House price growth of 8.5pc set to outstrip rest of Europe
House price growth in Ireland is set to outstrip the rest of Europe this year.
Price rises will be driven by ongoing supply shortages and Brexit-related demand, according to international ratings agency S&P.
“We expect Ireland’s housing market to experience the strongest year-on-year nominal house prices rises of 8.5pc this year and 7pc in 2018, underpinned by supply shortages and continuing economic recovery,” Standards & Poor’s said.
The Brexit-related relocation to Ireland of some of London’s financial sector workers should also support the market.
Supply shortages in key areas, such as Dublin, along with a now broad-based and jobs-rich recovery should underpin house-price growth up to 2018.
The latest figures from the Central Statistics Office show property prices rising by 12pc on an annual basis.
S&P said the relocation to this country of some of London’s financial workers as well as financial institutions’ decision to expand EU operations in Dublin, rather than London, should also support house prices.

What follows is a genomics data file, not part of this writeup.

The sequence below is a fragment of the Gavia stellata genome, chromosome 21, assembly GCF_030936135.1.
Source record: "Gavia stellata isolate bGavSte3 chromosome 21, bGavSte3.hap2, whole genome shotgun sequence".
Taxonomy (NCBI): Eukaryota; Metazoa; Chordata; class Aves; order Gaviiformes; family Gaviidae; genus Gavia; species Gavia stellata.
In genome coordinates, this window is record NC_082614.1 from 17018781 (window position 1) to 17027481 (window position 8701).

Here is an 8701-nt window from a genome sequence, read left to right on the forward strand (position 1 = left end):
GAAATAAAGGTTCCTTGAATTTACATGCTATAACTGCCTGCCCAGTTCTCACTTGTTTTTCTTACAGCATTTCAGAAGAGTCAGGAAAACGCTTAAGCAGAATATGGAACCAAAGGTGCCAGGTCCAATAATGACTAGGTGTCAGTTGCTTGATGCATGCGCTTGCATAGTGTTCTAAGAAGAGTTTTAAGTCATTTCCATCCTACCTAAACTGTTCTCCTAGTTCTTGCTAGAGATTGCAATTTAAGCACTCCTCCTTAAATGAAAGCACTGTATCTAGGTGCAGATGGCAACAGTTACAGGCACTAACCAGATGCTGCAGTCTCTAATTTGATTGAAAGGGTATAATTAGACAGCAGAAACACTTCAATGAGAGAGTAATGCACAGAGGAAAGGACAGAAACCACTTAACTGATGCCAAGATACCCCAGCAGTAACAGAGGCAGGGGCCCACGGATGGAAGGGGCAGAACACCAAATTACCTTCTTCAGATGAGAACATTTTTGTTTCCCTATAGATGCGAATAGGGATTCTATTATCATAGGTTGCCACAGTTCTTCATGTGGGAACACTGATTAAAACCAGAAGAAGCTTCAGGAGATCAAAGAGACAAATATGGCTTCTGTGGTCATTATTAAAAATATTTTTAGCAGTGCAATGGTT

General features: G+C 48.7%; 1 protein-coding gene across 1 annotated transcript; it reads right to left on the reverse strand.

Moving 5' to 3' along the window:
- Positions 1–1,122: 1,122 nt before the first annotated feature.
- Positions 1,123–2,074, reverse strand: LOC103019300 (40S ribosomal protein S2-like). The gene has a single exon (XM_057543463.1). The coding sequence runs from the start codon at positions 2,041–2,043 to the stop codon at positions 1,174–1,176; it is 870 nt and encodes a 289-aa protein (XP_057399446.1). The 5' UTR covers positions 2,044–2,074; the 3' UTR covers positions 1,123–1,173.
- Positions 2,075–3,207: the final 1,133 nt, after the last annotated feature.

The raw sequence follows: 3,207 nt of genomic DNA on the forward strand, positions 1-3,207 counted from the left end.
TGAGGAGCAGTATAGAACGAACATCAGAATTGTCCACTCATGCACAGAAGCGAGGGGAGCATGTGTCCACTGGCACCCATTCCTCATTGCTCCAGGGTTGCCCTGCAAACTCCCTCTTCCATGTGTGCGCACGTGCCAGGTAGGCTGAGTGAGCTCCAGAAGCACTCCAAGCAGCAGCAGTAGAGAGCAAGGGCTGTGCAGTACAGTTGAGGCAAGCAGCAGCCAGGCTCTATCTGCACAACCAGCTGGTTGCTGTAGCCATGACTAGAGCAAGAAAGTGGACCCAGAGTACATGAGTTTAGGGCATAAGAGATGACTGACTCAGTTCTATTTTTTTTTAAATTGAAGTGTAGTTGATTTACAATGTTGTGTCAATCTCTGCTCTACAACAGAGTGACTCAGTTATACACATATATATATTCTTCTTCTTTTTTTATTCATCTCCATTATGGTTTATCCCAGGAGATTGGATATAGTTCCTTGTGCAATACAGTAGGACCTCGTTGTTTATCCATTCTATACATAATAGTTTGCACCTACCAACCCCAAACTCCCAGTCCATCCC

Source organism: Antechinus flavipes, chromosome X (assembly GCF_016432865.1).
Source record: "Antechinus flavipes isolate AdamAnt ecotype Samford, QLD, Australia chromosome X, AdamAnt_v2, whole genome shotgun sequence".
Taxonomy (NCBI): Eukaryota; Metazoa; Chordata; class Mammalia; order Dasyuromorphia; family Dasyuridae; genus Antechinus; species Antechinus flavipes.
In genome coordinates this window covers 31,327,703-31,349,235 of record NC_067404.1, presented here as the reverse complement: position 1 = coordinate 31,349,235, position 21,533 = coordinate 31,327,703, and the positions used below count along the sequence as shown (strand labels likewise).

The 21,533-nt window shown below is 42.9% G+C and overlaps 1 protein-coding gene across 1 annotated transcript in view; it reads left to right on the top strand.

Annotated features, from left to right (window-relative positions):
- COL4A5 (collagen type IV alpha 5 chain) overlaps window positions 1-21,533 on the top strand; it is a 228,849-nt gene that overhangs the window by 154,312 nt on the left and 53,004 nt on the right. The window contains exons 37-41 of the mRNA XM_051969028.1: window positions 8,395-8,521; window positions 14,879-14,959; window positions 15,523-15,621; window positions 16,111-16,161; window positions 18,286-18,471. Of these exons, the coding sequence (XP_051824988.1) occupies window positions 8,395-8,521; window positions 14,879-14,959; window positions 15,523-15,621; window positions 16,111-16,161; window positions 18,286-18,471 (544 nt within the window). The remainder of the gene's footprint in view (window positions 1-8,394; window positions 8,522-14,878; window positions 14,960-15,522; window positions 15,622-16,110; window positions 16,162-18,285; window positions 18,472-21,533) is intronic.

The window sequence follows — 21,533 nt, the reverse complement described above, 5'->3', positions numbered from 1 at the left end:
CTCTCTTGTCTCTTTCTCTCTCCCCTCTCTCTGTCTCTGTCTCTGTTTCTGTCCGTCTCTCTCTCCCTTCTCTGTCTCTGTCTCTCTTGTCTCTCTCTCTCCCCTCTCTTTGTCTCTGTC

The ratings agency said the economy continues its path of a broad-based and jobs-rich recovery.
Wage growth has yet to pick up more strongly, but households currently benefit from low inflation, owing to a weaker UK currency, S&P said.
Property shortages are playing a key role in the surge in house prices.
Demand is estimated to grow by 25,000 to 40,000 units a year. This contrasts with only 15,000 units completed in 2016, adding to the existing backlog, S&P said.
Some economists blame the easing of Central Bank lending rules for first-time buyers at the start of this year, and Government’s help-to-buy scheme for first time buyers of new homes, introduced at the same time, for the strong demand for homes.
Housing Minister Eoghan Murphy has committed to a review of the help-to-buy scheme over fears it could be fuelling house-price inflation.
Mortgage lending is expected to hit €7.5bn this year, up from an estimated €6bn last year.